Friday, June 19, 2015

History Of Sliced Bread...!

I had read about this before, but when I found it again at I thought I'd post it here.

Few of us can imagine going through the day without having a slice or two of bread. I know I can't! Sliced bread is a more modern invention than you might think. Here is a brief history of it's origin.

Who Invented Sliced Bread?
By Elizabeth Nix


Bread is one of the world’s oldest prepared foods. There’s evidence humans were whipping up a crude form of the stuff some 30,000 years ago. Sliced bread, however, has been around for less than a century. The first automatically sliced commercial loaves were produced on July 6, 1928, in Chillicothe, Missouri, using a machine invented by Otto Rohwedder, an Iowa-born, Missouri-based jeweler. Rohwedder’s quest to make sliced bread a reality was not without its challenges. A 1917 fire destroyed his prototype and blueprints, and he also faced skepticism from bakers, who thought factory-sliced loaves would quickly go stale or fall apart. Nevertheless, in 1928, Rohwedder’s rebuilt “power-driven, multi-bladed” bread slicer was put into service at his friend Frank Bench’s Chillicothe Baking Company.

Rohwedder’s newfangled contraption was greeted with an enthusiastic report in the July 6, 1928, edition of the Chillicothe Constitution-Tribune, which noted that while some people might find sliced bread “startling,” the typical housewife could expect “a thrill of pleasure when she first sees a loaf of this bread with each slice the exact counterpart of its fellows. So neat and precise are the slices, and so definitely better than anyone could possibly slice by hand with a bread knife that one realizes instantly that here is a refinement that will receive a hearty and permanent welcome.” The article also recounted that “considerable research” had gone into determining the right thickness for each slice: slightly less than half an inch.

Sliced bread didn’t take long to become a hit around the United States, even as some bakers contended it was just a fad, and by 1930 it could be found in most towns across the country. By that point, the majority of Americans were eating commercially made bread, compared with just decades earlier, when most of the supply still was homemade. The factory-produced loaves were designed to be softer than those prepared at home or at small, local bakeries because the bread-buying public had come to equate “squeezable softness” with freshness, according to “White Bread” by Aaron Bobrow-Strain. The timing therefore was right for an automatic slicing machine because, as Bobrow-Strain says, these softer, “modern loaves had become almost impossible to slice neatly at home.”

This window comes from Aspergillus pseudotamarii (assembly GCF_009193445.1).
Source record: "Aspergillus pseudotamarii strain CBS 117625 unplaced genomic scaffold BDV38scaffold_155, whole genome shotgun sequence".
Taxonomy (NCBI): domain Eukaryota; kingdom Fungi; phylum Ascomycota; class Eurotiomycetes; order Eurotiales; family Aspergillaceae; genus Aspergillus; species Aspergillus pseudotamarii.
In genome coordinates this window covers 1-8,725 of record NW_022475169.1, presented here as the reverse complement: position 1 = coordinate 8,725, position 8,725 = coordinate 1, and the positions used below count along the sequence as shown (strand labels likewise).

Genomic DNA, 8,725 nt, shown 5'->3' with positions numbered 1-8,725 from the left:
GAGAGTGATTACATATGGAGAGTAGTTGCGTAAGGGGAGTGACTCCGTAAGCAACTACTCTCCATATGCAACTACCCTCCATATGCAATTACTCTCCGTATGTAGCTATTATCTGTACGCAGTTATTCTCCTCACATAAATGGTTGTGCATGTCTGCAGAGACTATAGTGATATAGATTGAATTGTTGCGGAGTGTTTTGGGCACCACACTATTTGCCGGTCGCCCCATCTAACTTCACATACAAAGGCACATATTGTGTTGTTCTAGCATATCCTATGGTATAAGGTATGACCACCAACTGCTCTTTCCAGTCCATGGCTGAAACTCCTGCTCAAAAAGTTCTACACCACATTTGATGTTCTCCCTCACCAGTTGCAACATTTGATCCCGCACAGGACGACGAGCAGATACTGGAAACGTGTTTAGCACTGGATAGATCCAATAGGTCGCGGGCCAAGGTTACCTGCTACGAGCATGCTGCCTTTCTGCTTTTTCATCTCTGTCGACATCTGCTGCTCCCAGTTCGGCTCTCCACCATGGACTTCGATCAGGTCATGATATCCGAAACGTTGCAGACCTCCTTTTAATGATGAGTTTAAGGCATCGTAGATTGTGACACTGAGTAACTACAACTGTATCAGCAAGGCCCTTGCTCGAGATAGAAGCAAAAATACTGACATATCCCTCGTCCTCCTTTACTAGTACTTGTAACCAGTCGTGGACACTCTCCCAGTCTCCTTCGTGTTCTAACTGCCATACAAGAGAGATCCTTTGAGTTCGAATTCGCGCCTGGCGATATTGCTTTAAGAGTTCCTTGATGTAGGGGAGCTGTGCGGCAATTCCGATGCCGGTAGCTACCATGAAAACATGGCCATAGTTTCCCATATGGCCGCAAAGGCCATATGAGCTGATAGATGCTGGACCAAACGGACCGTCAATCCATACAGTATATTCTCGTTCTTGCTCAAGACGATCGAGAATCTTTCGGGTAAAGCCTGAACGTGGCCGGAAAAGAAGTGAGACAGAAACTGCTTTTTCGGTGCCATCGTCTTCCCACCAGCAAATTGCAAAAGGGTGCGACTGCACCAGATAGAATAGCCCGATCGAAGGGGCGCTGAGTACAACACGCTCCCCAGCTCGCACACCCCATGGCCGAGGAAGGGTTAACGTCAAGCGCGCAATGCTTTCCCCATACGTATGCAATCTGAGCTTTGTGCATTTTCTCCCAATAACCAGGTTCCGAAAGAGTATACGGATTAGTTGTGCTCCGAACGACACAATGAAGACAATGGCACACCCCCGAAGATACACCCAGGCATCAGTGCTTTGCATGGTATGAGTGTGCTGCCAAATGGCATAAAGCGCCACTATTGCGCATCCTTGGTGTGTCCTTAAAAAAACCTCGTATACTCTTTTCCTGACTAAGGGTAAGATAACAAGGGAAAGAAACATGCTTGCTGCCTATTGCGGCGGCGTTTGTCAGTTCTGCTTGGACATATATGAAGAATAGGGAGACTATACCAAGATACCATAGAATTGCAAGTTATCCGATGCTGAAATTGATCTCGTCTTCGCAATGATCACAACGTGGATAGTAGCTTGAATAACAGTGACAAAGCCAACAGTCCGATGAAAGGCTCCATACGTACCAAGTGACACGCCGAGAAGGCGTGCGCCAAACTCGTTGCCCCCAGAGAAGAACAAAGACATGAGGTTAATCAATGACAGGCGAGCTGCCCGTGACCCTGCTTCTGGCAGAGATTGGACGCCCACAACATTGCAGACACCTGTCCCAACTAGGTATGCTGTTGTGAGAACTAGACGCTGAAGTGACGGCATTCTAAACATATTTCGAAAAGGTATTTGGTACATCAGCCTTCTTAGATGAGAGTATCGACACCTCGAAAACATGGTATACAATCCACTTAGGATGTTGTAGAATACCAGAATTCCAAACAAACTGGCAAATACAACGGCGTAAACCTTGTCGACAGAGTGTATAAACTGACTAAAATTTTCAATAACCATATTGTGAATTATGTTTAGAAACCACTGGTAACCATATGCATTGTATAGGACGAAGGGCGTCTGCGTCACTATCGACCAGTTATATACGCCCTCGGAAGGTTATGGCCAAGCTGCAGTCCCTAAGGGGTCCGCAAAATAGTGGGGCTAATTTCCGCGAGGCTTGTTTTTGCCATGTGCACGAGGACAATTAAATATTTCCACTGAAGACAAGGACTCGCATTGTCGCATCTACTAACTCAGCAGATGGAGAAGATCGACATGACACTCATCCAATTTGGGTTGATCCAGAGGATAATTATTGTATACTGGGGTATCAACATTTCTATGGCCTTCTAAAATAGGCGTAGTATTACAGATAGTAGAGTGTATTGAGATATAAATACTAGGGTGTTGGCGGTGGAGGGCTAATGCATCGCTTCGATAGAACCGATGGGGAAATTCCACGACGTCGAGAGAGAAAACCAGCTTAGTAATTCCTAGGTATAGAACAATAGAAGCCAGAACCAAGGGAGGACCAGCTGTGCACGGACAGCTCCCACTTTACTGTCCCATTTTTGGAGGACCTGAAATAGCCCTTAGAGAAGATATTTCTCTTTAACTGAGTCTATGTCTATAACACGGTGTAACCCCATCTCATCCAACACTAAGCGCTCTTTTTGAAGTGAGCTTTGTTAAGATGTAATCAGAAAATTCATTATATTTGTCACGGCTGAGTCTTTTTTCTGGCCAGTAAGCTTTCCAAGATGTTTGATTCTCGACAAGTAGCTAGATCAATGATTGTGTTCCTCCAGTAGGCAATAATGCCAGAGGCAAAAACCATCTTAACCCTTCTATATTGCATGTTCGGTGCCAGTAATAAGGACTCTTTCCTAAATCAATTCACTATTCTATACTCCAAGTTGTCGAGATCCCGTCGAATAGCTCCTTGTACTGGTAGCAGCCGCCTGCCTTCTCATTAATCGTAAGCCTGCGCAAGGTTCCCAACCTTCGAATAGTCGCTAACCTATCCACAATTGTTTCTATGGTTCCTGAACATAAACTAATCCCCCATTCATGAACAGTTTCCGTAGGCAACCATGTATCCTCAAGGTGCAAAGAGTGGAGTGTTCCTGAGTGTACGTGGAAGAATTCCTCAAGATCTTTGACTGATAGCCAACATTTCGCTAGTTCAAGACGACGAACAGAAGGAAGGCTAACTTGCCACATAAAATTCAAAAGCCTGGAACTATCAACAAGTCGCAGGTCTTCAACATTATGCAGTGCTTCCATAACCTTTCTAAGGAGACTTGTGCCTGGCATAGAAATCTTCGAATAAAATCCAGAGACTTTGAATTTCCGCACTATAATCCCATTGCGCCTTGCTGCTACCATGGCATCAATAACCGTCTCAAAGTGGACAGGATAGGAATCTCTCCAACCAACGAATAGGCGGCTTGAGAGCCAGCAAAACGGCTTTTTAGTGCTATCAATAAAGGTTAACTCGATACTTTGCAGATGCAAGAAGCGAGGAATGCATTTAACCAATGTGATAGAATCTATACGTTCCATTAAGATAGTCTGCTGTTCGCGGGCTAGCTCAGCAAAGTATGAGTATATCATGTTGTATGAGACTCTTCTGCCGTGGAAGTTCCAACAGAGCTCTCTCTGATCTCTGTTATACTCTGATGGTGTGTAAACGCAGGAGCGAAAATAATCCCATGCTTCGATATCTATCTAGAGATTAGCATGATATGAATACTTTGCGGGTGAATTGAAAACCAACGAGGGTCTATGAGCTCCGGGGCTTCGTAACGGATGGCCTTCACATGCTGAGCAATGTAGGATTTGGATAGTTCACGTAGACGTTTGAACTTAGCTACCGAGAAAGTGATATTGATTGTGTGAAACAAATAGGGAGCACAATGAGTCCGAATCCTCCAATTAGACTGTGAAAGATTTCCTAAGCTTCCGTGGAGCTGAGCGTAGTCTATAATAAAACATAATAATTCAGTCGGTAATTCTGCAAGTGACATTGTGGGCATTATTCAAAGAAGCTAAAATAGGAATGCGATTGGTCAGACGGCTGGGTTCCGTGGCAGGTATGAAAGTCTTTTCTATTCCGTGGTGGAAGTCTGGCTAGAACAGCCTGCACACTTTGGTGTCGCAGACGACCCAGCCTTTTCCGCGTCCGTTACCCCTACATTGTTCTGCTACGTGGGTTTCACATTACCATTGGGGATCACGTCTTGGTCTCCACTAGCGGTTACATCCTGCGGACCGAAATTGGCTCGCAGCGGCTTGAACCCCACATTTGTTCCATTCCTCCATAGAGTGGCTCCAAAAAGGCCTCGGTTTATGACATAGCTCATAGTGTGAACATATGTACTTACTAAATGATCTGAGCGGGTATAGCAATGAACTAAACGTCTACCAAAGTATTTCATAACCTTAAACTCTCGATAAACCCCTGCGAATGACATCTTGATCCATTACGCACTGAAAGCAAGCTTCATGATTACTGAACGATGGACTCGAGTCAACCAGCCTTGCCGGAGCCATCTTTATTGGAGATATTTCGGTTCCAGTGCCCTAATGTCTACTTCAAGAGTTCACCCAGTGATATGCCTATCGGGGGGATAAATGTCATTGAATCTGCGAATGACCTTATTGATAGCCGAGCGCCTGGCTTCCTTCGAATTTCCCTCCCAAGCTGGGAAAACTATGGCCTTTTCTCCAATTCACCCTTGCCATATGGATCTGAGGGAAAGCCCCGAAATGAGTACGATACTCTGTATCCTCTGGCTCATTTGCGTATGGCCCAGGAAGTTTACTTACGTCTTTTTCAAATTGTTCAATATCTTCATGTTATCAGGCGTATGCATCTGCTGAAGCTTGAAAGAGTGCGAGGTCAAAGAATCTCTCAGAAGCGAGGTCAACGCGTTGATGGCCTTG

One of the first major brands to distribute sliced bread was Wonder, starting in 1930. Wonder Bread originally appeared in stores in 1921 in Indianapolis, where it was manufactured by the Taggart Baking Company. An executive there dreamed up the bread’s name after being filled with wonder while watching the International Balloon Race at the Indianapolis Speedway. After the Continental Baking Company bought Taggart in 1925, Wonder was sold nationally; the bread’s popularity soared once it was marketed in sliced form. During World War II, factory-sliced bread, including Wonder, was briefly banned by the U.S. government in an effort to conserve resources, such as the paper used to wrap each loaf to help maintain freshness. In 2012, Wonder Bread disappeared completely from store shelves after its then-owner, Hostess Brands (which also made Twinkies and Ding Dongs, among other famous snacks), declared bankruptcy. Thankfully for fans of the iconic bread, another company stepped in and re-launched the Wonder brand in 2013.